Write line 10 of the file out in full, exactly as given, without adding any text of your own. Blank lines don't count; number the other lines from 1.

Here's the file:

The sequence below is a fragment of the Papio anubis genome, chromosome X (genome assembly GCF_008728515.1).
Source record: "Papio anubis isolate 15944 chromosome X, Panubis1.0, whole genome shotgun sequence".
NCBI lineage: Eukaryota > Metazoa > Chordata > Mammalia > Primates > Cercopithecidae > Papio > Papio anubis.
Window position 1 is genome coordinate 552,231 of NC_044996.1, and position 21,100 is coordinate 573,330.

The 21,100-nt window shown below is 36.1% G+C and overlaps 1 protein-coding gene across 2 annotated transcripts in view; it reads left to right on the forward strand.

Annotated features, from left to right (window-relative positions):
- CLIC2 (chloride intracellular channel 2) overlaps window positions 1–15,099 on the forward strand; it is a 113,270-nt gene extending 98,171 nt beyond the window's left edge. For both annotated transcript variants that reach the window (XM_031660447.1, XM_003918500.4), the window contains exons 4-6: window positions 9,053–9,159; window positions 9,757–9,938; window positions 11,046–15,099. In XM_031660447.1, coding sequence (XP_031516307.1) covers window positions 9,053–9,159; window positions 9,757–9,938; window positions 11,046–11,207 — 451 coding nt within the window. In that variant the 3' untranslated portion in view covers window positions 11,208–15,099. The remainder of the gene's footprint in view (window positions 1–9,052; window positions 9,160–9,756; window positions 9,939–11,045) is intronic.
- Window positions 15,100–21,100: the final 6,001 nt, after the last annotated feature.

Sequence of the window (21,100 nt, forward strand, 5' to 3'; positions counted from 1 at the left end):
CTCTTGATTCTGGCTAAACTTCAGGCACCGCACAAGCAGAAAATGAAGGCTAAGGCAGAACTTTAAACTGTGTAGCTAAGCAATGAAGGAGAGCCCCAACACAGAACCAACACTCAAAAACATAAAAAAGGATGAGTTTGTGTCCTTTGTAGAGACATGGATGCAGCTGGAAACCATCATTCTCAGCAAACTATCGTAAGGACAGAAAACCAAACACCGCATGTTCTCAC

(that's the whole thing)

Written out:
CTCTTGATTCTGGCTAAACTTCAGGCACCGCACAAGCAGAAAATGAAGGCTAAGGCAGAACTTTAAACTGTGTAGCTAAGCAATGAAGGAGAGCCCCAACACAGAACCAACACTCAAAAACATAAAAAAGGATGAGTTTGTGTCCTTTGTAGAGACATGGATGCAGCTGGAAACCATCATTCTCAGCAAACTATCGTAAGGACAGAAAACCAAACACCGCATGTTCTCAC